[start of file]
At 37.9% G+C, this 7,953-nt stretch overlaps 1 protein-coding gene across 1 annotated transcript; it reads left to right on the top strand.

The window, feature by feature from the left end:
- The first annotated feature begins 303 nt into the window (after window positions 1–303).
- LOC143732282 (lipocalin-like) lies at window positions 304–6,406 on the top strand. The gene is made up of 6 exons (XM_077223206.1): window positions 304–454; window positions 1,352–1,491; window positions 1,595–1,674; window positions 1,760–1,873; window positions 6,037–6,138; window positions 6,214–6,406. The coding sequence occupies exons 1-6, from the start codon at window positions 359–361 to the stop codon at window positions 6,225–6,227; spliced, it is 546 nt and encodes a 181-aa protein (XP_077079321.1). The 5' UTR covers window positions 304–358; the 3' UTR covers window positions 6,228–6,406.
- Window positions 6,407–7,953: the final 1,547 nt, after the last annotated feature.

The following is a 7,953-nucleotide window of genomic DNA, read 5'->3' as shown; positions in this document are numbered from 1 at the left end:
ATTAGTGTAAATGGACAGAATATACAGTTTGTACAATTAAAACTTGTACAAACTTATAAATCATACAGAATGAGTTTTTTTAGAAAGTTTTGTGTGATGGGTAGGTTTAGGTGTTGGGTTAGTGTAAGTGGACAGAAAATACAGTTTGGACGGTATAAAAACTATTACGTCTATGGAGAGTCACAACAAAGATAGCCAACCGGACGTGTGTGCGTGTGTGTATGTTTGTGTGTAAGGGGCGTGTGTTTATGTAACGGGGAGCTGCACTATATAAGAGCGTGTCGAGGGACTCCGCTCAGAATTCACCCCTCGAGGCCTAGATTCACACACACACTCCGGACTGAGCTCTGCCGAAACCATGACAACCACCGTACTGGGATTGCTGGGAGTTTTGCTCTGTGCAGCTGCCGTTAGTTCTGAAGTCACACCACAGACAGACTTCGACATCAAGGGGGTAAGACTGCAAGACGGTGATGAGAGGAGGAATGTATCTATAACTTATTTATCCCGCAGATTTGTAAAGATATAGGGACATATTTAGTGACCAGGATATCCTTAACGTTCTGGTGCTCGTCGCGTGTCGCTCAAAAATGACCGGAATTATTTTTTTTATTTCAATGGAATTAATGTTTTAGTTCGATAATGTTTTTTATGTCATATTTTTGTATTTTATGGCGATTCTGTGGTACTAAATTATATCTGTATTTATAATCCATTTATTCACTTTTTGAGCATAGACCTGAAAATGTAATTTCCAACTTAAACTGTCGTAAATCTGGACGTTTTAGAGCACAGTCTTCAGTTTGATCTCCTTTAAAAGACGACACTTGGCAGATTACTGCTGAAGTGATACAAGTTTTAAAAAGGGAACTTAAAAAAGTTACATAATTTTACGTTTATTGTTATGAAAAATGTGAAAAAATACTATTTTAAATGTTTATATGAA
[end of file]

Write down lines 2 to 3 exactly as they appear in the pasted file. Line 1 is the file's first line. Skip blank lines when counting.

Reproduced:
The window, feature by feature from the left end:
- The first annotated feature begins 303 nt into the window (after window positions 1–303).